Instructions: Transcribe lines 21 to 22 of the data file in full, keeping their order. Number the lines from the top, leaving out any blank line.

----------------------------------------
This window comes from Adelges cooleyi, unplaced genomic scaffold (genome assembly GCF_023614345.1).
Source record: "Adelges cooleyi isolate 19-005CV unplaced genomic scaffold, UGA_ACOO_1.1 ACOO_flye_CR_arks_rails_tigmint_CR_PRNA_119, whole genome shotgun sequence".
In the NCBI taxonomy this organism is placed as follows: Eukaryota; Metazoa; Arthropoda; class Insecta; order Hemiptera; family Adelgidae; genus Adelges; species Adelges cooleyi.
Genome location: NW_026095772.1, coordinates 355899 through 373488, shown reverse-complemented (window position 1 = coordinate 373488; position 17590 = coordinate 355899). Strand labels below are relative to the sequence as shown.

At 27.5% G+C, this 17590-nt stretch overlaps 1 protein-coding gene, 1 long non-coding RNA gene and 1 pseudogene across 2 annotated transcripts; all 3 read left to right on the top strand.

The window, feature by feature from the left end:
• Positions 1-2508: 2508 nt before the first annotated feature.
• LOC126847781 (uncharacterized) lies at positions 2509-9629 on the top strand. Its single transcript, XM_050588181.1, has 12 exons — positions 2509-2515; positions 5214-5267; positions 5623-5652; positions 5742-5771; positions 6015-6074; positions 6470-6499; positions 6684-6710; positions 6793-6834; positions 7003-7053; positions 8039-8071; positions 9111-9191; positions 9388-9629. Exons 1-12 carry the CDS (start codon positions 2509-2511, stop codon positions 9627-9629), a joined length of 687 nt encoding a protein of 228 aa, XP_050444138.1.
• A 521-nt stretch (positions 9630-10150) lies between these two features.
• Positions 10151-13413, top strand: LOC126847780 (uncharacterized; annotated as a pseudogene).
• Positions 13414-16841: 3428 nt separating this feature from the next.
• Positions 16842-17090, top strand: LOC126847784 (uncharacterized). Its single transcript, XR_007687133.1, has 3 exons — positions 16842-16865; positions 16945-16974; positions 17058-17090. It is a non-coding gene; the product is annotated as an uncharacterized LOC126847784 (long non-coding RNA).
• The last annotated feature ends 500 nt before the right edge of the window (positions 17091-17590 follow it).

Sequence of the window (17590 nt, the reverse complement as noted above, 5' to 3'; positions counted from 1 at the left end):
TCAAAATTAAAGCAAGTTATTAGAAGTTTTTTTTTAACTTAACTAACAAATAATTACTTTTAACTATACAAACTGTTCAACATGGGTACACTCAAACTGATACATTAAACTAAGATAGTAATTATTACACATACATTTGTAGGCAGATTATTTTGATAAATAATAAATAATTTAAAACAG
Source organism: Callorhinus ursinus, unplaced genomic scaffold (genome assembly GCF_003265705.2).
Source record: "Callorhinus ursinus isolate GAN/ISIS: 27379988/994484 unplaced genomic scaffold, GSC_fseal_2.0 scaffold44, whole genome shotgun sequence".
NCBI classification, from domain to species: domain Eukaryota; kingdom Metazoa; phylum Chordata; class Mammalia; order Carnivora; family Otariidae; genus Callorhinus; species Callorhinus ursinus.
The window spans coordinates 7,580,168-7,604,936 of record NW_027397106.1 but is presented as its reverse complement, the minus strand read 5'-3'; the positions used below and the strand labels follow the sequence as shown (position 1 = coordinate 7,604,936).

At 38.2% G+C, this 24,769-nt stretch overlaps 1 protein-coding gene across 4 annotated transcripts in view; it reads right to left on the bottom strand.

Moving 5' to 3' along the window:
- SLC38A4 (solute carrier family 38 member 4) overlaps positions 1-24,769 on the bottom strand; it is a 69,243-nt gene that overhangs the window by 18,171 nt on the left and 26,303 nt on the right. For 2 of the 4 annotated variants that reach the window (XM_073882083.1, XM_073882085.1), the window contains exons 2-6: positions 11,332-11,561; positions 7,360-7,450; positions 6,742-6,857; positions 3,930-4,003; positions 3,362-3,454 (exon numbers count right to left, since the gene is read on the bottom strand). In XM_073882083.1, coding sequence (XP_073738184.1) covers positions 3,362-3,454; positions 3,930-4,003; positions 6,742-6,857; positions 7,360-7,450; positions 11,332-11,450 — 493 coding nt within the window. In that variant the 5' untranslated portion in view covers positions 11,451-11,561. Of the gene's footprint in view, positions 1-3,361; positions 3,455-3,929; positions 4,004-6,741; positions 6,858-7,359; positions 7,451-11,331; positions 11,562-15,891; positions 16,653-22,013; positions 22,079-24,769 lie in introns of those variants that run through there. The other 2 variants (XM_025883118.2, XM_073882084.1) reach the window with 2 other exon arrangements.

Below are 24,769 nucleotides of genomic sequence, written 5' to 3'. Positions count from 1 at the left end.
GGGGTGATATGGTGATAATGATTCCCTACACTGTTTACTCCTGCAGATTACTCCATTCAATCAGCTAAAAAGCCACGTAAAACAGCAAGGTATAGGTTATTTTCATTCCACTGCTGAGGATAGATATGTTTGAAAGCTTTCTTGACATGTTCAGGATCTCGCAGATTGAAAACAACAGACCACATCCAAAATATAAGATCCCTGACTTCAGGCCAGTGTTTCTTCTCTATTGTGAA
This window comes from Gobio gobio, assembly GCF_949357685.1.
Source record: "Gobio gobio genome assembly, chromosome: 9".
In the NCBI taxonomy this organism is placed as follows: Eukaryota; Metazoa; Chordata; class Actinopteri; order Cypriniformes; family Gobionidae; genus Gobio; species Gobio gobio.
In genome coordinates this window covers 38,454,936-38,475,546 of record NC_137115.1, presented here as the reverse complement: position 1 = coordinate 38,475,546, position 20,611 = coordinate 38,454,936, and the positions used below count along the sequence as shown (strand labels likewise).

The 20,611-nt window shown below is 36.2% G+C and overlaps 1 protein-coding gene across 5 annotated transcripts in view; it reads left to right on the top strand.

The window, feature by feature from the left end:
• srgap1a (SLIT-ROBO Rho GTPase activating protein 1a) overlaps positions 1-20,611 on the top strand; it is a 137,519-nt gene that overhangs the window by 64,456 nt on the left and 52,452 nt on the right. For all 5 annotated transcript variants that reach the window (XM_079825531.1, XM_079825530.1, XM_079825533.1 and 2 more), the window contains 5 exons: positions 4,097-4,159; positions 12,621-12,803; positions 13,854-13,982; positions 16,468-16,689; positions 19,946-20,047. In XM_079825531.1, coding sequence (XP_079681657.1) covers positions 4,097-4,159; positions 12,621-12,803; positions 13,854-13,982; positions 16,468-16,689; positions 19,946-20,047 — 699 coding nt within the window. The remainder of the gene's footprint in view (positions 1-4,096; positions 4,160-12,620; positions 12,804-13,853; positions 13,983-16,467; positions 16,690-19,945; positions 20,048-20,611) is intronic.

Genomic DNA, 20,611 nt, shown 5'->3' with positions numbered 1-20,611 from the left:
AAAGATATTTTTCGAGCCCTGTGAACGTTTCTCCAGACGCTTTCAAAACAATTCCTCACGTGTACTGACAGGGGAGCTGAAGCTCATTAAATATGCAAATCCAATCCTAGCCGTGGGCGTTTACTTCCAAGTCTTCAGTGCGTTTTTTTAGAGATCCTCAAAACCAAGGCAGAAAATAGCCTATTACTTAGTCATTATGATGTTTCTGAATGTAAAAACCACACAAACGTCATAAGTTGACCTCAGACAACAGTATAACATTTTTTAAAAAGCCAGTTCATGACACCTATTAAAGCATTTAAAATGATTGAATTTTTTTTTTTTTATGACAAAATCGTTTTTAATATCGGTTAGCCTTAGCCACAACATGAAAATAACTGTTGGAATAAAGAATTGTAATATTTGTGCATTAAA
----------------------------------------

Moving 5' to 3' along the window:
- SLC38A4 (solute carrier family 38 member 4) overlaps positions 1-24,769 on the bottom strand; it is a 69,243-nt gene that overhangs the window by 18,171 nt on the left and 26,303 nt on the right. For 2 of the 4 annotated variants that reach the window (XM_073882083.1, XM_073882085.1), the window contains exons 2-6: positions 11,332-11,561; positions 7,360-7,450; positions 6,742-6,857; positions 3,930-4,003; positions 3,362-3,454 (exon numbers count right to left, since the gene is read on the bottom strand). In XM_073882083.1, coding sequence (XP_073738184.1) covers positions 3,362-3,454; positions 3,930-4,003; positions 6,742-6,857; positions 7,360-7,450; positions 11,332-11,450 — 493 coding nt within the window. In that variant the 5' untranslated portion in view covers positions 11,451-11,561. Of the gene's footprint in view, positions 1-3,361; positions 3,455-3,929; positions 4,004-6,741; positions 6,858-7,359; positions 7,451-11,331; positions 11,562-15,891; positions 16,653-22,013; positions 22,079-24,769 lie in introns of those variants that run through there. The other 2 variants (XM_025883118.2, XM_073882084.1) reach the window with 2 other exon arrangements.